I haven’t shot the Leica in a long, long while. The main reason is both the M-mount lenses I have were busted and I have been too lazy to get them repaired. But actually, the larger reason is that I haven’t been shooting much of anything in over a year.
The introduction of the Olympus E-P1 reminds me that I have to get some of my money’s worth out of my cameras. Good dSLR bodies depreciate at the rate of 25% per year compounded. Photography with $5000 bodies gets expensive quickly!
So I purchased the 40mm sister of the lens I mentioned before and started to snap away—the fact that I can adapt this as an 80mm f/1.4 portrait lens on a E-P1 figured partially into that decision 🙂
I’ve been trying to take advantage of my recent move to SoMa to set up some way to share interesting discussions with friends. Since I didn’t want to kill my friends with my risotto just yet, that meant scheduling a dinner at a nearby restaurant suggested by an old friend but new neighbor Jonathan.
Just outside the restaurant, flackette met two friends Ryan and Stephanie. While they were catching up, I decided to practice trying to manually focus on their new pug, Frank, who resembles his namesake—delta a cut of CTO.
Shooting the restaurant
When doing “what I’m eating” food photography with a Leica, the big thing to remember is that your close focusing is ass and so is the noise. This has the added benefit of a razor thin depth of field which is all the rage.
Because you are further away, you end up getting a “whole plate” shot. This can be alleviated with creative abuse of the vignette tool. I personally prefer the gamma vignette in Apple Aperture.
Yes, .7 meters means standing on my chair to take the photo of my own dish.
Here were two other people I ate with…
Besides that, I won’t bore you with our dinner conversation because you weren’t willing to play credit card roulette with us. You gotta pony up!
I will mention that Matt tried to levitate the green beans.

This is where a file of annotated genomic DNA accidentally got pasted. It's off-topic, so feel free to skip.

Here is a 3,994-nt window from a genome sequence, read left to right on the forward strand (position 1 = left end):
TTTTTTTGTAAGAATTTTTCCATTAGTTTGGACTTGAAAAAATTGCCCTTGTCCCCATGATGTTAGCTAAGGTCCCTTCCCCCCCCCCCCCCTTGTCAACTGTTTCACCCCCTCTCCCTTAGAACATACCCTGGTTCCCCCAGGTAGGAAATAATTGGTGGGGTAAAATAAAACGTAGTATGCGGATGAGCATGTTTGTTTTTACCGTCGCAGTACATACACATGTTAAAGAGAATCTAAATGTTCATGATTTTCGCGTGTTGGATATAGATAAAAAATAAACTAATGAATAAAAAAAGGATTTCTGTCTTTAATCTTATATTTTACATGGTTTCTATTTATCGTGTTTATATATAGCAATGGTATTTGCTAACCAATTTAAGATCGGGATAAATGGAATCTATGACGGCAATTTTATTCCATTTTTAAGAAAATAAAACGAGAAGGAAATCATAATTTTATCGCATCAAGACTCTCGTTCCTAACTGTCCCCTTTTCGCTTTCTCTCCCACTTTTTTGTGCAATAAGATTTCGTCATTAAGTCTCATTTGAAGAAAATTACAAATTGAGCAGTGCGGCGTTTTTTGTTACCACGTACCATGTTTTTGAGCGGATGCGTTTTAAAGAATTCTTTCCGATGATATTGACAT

I “won” at roulette, but beyond that I can’t say because someone took pity on my and treated me to some whiskey…the rest of the night was a blur and I woke up with a killer hangover.
Definitely worth trying again.
If you are wondering how I made the cool borders, with a whole lot of fiddling, I did it with BorderFX in Aperture. I used to use a Photoshop action for this, but this has the advantage of looking nicer from a preset and being much easier to create. It’d be nice if I could do more customization of fields, but since I had trouble with the automated field mapping working across presets, it’s not that important.
I did find three strange issues though.
The first is that the plugin hung on me. Actually, I’m finding all the Aperture export plugins hang on me randomly with assorted nastiness written to the logs, so I’m guessing it’s a bug in Aperture. Reinhard sent me an update though that seems to be working fine for me.
The second is when you “Edit with… BorderFX” on a previously edited file (i.e. Photoshop file), it replaces the PSD with your own. This is a problem because I currently prefer Photoshop plugins to Aperture plugins for the file size savings when applying multiple Smart Filters. If you edit with BorderFX then loose all that! The workaround is to duplicate version (option-V) before editing. Because of the behavior, I’m guessing this is a bug with Aperture not remembering which plugin was applied to which edit.
The third is the worst of the lot. If you then try to delete the extra version you have, then instead of deleting one of the files, Aperture deletes both! Not only that, but you don’t notice what happens until you leave and restart Aperture. I really got burned by this and lost my intermediate edit because of that. Even if you use Aperture voodoo to “Show Package Contents” there is a high likelihood you won’t be able to find it unless you do it immediately. Since no plug-in was used, this is definitely an Aperture bug.